GC: Live From The Open: 2:30-4PM (

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The Open 101: A guide to the year's third major

By Golf Channel DigitalJuly 18, 2018, 8:30 am

Take a look at some answers to frequently asked questions about The Open:

What's all this "The Open" stuff? I thought it was the British Open.

What you call it has historically depended on where you were. If you were in the U.S., you called it the British Open, just as Europeans refer to the PGA Championship as the U.S. PGA. Outside the U.S. it generally has been referred to as The Open Championship. The preferred name of the organizers is The Open.

How old is it?

It's the oldest golf championship, dating back to 1860.

Where is it played?

There is a rotation – or "rota" – of courses used. Currently there are 10: Royal Birkdale, Royal St. George's, Royal Liverpool and Royal Lytham and St. Annes, all in England; Royal Portrush in Northern Ireland and St. Andrews, Carnoustie, Royal Troon, Turnberry and Muirfield, all in Scotland. Muirfield was removed from the rota in 2016 when members voted against allowing female members, but when the vote was reversed in 2017 it was allowed back in.

Where will it be played this year?

At Carnoustie, which is located on the south-eastern shore of Scotland.

Who has won The Open on that course?

Going back to the first time Carnoustie hosted, in 1931, winners there have been Tommy Armour, Henry Cotton (1937), Ben Hogan (1953), Gary Player (1968), Tom Watson (1975), Paul Lawrie (1999), Padraig Harrington (2007).

Wasn't that the year Hogan nearly won the Slam?

Yep. He had won the Masters and U.S. Open that season, then traveled to Carnoustie and won that as well. It was the only time he ever played The Open. He was unable to play the PGA Championship that season because the dates conflicted with those of The Open.

Jean Van de Velde's name should be on that list, right?

This is true. He had a three-shot lead on the final hole in 1999 and made triple bogey. He lost in a playoff to Lawrie, which also included Justin Leonard.

Who has won this event the most?

Harry Vardon, who was from the Channel Island of Jersey, won a record six times between 1896 and 1914. Australian Peter Thomson, American Watson, Scot James Braid and Englishman J.H. Taylor each won five times.

What about the Morrises?

Tom Sr. won four times between 1861 and 1867. His son, Tom Jr., also won four times, between 1868 and 1872.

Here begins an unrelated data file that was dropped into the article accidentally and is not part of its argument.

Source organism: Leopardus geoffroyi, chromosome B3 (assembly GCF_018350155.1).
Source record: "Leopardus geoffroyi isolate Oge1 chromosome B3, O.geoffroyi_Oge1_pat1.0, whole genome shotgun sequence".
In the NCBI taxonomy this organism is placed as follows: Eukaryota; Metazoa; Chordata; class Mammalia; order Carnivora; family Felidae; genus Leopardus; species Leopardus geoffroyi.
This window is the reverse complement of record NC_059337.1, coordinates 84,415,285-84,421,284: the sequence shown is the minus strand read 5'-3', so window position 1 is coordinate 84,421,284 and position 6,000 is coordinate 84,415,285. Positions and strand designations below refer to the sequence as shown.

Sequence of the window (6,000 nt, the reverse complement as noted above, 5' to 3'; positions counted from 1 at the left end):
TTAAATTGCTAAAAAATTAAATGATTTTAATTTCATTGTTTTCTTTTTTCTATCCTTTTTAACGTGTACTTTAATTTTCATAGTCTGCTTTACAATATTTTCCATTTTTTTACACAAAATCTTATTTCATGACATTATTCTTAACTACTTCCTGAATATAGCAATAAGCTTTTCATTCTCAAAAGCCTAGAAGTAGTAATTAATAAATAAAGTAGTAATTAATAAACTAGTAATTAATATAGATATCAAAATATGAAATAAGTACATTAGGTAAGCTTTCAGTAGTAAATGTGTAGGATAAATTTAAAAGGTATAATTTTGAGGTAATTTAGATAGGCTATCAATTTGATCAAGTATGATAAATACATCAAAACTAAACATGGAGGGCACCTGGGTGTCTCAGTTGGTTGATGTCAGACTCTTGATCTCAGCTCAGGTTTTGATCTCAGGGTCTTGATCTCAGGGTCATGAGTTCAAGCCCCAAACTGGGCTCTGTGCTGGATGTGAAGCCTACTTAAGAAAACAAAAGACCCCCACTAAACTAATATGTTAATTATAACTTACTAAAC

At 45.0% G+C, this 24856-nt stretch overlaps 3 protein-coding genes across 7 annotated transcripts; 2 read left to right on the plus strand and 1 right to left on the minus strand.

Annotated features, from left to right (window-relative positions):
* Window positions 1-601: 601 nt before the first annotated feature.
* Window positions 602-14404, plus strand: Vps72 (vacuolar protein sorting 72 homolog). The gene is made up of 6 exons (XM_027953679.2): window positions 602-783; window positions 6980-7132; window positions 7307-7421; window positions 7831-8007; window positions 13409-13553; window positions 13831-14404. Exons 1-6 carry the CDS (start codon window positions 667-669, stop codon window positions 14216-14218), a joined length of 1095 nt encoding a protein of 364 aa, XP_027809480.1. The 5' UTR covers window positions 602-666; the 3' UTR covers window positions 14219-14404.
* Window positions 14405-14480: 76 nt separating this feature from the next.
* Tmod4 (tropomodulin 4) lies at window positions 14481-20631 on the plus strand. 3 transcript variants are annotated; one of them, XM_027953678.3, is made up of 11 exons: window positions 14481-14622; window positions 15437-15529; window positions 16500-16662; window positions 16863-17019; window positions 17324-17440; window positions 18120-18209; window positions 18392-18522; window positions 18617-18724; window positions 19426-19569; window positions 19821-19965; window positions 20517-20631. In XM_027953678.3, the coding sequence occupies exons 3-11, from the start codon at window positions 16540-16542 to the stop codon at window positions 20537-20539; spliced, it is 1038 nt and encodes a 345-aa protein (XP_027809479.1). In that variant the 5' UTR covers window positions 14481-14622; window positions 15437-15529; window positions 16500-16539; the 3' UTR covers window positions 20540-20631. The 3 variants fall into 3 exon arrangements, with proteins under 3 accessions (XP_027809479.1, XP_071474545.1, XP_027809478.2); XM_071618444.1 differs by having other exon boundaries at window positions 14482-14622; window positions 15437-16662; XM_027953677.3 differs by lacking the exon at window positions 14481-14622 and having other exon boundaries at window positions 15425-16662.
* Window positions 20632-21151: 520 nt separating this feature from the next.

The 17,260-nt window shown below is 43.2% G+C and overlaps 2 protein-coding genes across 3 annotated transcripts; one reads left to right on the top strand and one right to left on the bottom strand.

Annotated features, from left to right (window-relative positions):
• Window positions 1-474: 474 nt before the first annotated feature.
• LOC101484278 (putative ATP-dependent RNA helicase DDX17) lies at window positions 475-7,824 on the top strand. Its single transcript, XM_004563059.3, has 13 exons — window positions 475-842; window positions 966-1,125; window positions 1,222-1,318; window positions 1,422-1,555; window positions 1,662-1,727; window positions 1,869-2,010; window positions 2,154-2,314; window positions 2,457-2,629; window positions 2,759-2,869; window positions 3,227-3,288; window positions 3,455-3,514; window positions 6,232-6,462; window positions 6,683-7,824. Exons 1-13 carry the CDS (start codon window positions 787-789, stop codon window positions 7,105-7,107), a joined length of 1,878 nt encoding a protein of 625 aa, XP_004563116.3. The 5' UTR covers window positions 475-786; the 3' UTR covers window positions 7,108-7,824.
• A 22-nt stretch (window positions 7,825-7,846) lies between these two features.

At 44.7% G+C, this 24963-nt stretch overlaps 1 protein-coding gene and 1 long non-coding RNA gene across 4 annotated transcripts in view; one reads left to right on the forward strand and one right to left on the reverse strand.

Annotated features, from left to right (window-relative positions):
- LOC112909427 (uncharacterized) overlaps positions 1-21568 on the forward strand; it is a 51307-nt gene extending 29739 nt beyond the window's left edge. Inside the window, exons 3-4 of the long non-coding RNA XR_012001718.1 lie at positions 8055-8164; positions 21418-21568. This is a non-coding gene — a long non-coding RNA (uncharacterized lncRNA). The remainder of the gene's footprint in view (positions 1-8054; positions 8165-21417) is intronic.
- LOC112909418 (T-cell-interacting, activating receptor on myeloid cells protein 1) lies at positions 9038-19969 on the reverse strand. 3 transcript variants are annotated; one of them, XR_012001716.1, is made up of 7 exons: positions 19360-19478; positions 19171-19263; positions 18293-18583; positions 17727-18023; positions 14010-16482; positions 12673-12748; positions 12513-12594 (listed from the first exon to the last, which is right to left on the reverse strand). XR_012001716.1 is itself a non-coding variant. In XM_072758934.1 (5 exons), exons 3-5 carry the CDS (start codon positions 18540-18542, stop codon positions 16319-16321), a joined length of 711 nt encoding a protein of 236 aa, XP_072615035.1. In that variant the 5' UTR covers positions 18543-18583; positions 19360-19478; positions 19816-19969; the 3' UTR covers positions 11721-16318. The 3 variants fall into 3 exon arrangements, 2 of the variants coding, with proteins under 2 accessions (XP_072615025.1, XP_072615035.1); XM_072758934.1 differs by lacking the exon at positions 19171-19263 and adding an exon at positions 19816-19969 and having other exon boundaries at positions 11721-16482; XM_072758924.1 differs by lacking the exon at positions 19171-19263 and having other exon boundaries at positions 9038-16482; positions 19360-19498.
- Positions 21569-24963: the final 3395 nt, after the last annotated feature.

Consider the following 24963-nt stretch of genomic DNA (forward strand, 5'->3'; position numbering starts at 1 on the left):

Have players from any particular country dominated?

In the early days, Scots won the first 29 Opens – not a shocker since they were all played at one of three Scottish courses, Prestwick, St. Andrews and Musselburgh. In the current era, going back to 1999 (we'll explain why that year in a minute), the scoreboard is United States, nine wins; South Africa, three wins; Ireland, two wins; Northern Ireland, two wins; and Sweden, one win. The only Scot to win in that period was Lawrie, who took advantage of one of the biggest collapses in golf history.

Who is this year's defending champion?

That would be American Jordan Spieth, who survived an adventerous final round to defeat Matt Kuchar by three strokes and earn the third leg of the career Grand Slam.

What is the trophy called?

The claret jug. It's official name is the Golf Champion Trophy, but you rarely hear that used. The claret jug replaced the original Challenge Belt in 1872. The winner of the claret jug gets to keep it for a year, then must return it (each winner gets a replica to keep).

Which Opens have been the most memorable?

Well, there was Palmer in 1961and '62; Van de Velde's collapse in 1999; Hogan's win in 1953; Tiger Woods' eight-shot domination of the 2000 Open at St. Andrews; Watson almost winning at age 59 in 2009; Doug Sanders missing what would have been a winning 3-foot putt at St. Andrews in 1970; Tony Jacklin becoming the first Briton to win the championship in 18 years; and, of course, the Duel in the Sun at Turnberry in 1977, in which Watson and Jack Nicklaus dueled head-to-head over the final 36 holes, Watson winning by shooting 65-65 to Nicklaus' 65-66.

When I watch this tournament on TV, I hear lots of unfamiliar terms, like "gorse" and "whin" and "burn." What do these terms mean?

Gorse is a prickly shrub, which sometimes is referred to as whin. Heather is also a shrub. What the scots call a burn, would also be considered a creek or stream.